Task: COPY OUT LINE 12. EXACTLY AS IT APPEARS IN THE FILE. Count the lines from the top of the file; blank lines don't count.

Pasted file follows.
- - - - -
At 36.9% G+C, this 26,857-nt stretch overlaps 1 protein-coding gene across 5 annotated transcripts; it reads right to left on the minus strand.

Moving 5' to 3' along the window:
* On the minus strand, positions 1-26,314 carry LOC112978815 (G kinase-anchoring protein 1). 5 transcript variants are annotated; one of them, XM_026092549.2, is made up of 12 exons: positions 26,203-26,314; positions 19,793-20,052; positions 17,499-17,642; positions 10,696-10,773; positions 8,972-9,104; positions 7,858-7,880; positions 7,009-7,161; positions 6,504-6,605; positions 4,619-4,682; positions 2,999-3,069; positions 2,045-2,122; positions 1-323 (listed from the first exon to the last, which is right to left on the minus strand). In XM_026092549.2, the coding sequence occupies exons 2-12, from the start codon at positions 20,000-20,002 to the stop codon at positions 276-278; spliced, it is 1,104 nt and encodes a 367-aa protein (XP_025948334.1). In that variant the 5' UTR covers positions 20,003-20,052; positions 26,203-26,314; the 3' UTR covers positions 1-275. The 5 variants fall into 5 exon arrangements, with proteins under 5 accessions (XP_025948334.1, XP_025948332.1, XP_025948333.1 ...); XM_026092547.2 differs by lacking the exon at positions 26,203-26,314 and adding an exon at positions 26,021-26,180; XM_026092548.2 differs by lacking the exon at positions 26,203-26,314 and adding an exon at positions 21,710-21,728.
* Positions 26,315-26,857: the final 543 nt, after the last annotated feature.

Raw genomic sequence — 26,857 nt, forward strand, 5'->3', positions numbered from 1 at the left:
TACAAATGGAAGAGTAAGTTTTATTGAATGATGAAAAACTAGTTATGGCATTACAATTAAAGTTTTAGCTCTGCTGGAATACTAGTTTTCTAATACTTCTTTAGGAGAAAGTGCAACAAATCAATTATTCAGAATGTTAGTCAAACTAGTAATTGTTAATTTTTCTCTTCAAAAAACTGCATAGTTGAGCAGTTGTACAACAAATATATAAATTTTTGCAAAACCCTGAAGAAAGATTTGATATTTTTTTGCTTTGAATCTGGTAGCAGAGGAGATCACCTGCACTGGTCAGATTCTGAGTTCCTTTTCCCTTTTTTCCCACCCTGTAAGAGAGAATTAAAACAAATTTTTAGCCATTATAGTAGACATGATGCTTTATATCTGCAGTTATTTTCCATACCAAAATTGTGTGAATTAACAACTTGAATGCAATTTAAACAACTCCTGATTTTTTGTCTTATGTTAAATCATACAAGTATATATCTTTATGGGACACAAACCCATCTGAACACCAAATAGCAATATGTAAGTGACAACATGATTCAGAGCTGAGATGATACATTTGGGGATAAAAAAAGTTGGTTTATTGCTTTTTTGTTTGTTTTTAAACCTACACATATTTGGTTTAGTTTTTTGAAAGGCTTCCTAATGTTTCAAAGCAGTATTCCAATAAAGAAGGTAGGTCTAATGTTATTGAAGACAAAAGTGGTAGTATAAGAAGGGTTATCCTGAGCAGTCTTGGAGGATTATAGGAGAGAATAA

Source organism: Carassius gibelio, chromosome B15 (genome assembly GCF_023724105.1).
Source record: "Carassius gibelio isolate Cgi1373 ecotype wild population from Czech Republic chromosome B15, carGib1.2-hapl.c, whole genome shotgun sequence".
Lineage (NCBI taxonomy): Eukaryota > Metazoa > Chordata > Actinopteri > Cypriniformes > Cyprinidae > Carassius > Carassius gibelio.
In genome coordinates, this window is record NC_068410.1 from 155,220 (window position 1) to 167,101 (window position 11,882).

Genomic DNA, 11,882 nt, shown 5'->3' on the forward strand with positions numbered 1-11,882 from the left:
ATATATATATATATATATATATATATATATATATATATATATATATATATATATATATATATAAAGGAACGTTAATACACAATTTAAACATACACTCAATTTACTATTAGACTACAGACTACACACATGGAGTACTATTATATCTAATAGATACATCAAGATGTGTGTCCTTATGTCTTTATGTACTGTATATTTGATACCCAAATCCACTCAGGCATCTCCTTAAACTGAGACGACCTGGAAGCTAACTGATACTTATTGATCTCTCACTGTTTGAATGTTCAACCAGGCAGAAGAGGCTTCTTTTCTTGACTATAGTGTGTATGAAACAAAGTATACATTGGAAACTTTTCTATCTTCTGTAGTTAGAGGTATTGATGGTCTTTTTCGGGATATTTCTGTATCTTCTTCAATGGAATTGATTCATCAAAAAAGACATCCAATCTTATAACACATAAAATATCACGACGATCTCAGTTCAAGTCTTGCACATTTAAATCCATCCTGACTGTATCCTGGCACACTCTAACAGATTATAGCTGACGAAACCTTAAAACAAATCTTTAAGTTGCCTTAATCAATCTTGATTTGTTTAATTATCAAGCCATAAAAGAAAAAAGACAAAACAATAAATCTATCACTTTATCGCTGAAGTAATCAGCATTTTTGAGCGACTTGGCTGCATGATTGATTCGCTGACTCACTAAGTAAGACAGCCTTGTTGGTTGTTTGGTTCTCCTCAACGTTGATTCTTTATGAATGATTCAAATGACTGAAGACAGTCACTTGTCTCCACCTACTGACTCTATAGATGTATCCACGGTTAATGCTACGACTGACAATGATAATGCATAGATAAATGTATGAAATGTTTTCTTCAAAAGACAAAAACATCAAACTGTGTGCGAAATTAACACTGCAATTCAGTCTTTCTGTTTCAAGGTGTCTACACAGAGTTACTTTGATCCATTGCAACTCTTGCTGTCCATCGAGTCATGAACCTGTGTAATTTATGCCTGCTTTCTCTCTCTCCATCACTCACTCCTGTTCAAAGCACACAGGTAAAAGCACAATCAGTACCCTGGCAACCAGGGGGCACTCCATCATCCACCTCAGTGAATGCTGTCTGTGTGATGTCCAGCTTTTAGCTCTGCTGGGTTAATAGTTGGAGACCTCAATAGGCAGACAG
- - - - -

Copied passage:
ATATATATATATATATATATATATATATATATATATATATATATATATATATATATATATATAAAGGAACGTTAATACACAATTTAAACATACACTCAATTTACTATTAGACTACAGACTACACACATGGAGTACTATTATATCTAATAGATACATCAAGATGTGTGTCCTTATGTCTTTATGTACTGTATATTTGATACCCAAATCCACTCAGGCATCTCCTTAAACTGAGACGACCTGGAAGCTAACTGATACTTATTGATCTCTCACTGTTTGAATGTTCAACCAGGCAGAAGAGGCTTCTTTTCTTGACTATAGTGTGTATGAAACAAAGTATACATTGGAAACTTTTCTATCTTCTGTAGTTAGAGGTATTGATGGTCTTTTTCGGGATATTTCTGTATCTTCTTCAATGGAATTGATTCATCAAAAAAGACATCCAATCTTATAACACATAAAATATCACGACGATCTCAGTTCAAGTCTTGCACATTTAAATCCATCCTGACTGTATCCTGGCACACTCTAACAGATTATAGCTGACGAAACCTTAAAACAAATCTTTAAGTTGCCTTAATCAATCTTGATTTGTTTAATTATCAAGCCATAAAAGAAAAAAGACAAAACAATAAATCTATCACTTTATCGCTGAAGTAATCAGCATTTTTGAGCGACTTGGCTGCATGATTGATTCGCTGACTCACTAAGTAAGACAGCCTTGTTGGTTGTTTGGTTCTCCTCAACGTTGATTCTTTATGAATGATTCAAATGACTGAAGACAGTCACTTGTCTCCACCTACTGACTCTATAGATGTATCCACGGTTAATGCTACGACTGACAATGATAATGCATAGATAAATGTATGAAATGTTTTCTTCAAAAGACAAAAACATCAAACTGTGTGCGAAATTAACACTGCAATTCAGTCTTTCTGTTTCAAGGTGTCTACACAGAGTTACTTTGATCCATTGCAACTCTTGCTGTCCATCGAGTCATGAACCTGTGTAATTTATGCCTGCTTTCTCTCTCTCCATCACTCACTCCTGTTCAAAGCACACAGGTAAAAGCACAATCAGTACCCTGGCAACCAGGGGGCACTCCATCATCCACCTCAGTGAATGCTGTCTGTGTGATGTCCAGCTTTTAGCTCTGCTGGGTTAATAGTTGGAGACCTCAATAGGCAGACAG